God is faithful, and he will not let you be tempted beyond your ability,
 but with the temptation he will also provide the way of escape,
 that you may be able to endure it."
I Corinthians 10:13

I noted:
     * Temptation is a common issue.
     * God has a fence around temptation.
     * God provides a way of escape.
     * It won't overpower me.

A friend once commented that holiness is living with nothing hidden. Holiness is living in the light. I'm thinking that is the message of I John 1:5-10.

Then my thoughts circled back to Paul and his testimony in Philippians 1. In verses 19 and 20, he declares,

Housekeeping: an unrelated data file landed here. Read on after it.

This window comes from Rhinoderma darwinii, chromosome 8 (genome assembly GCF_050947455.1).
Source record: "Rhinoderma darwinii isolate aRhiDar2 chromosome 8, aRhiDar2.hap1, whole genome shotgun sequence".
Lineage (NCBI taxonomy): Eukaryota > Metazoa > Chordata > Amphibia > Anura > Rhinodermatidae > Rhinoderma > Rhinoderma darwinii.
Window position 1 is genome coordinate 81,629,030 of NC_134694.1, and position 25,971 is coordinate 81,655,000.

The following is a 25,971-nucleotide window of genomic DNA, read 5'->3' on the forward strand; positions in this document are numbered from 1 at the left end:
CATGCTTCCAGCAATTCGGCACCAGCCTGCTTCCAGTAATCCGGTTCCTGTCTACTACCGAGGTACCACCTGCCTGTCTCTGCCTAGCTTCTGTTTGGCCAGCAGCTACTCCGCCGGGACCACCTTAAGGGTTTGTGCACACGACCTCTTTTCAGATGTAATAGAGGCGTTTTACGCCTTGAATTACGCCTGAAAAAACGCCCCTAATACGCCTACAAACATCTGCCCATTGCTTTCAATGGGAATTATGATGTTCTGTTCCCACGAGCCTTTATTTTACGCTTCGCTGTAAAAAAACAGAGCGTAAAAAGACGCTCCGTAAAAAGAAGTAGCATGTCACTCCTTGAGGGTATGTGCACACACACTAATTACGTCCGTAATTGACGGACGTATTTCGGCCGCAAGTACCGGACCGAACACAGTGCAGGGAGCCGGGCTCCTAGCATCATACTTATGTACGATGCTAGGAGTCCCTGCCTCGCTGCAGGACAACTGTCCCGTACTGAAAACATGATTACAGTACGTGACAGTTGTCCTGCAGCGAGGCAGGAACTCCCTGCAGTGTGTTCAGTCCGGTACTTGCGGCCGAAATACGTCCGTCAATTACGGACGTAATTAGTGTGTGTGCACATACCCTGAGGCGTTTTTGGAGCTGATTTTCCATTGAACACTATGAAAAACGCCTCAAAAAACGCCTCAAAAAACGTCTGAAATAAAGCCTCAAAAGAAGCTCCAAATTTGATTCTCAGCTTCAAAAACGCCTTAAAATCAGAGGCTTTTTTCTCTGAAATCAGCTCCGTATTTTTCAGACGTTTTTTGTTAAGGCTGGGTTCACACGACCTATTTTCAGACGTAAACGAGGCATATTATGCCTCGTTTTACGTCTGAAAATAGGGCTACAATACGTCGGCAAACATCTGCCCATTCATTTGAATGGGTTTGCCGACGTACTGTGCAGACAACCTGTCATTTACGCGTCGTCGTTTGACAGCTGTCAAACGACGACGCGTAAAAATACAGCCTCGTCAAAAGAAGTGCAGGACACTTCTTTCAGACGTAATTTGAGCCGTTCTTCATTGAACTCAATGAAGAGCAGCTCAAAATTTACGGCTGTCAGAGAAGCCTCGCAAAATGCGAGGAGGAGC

"through your prayers and the help of the Spirit of Jesus Christ
 this will turn out for my deliverance,
 as it is my eager expectation and hope that I will not be ashamed ..." 

Paul was living in the light with his Philippian community. He was asking for their prayers. And his hope was, he would not be ashamed. 

Community was one key to him not being ashamed. Living in community involves humility.

Questions began to swirl ...

What is more important to me my reputation (or what I think it is) or living in the light?
What is more important, victory from the sin that is causing the shame, or living with it?
Who is my community?
Will I trust them with me, with my humanity, with my shame?
Do I believe there is a way of escape?

What questions do these scriptures bring to your mind?
What is the shame you are in the midst of? 
Will you believe your community can help?
Will you risk living in the light?

If you would like, I'm glad to be a trusted community for you.

Next week my friend David shares his story in a powerful 5 minute video. You won't want to miss hearing this.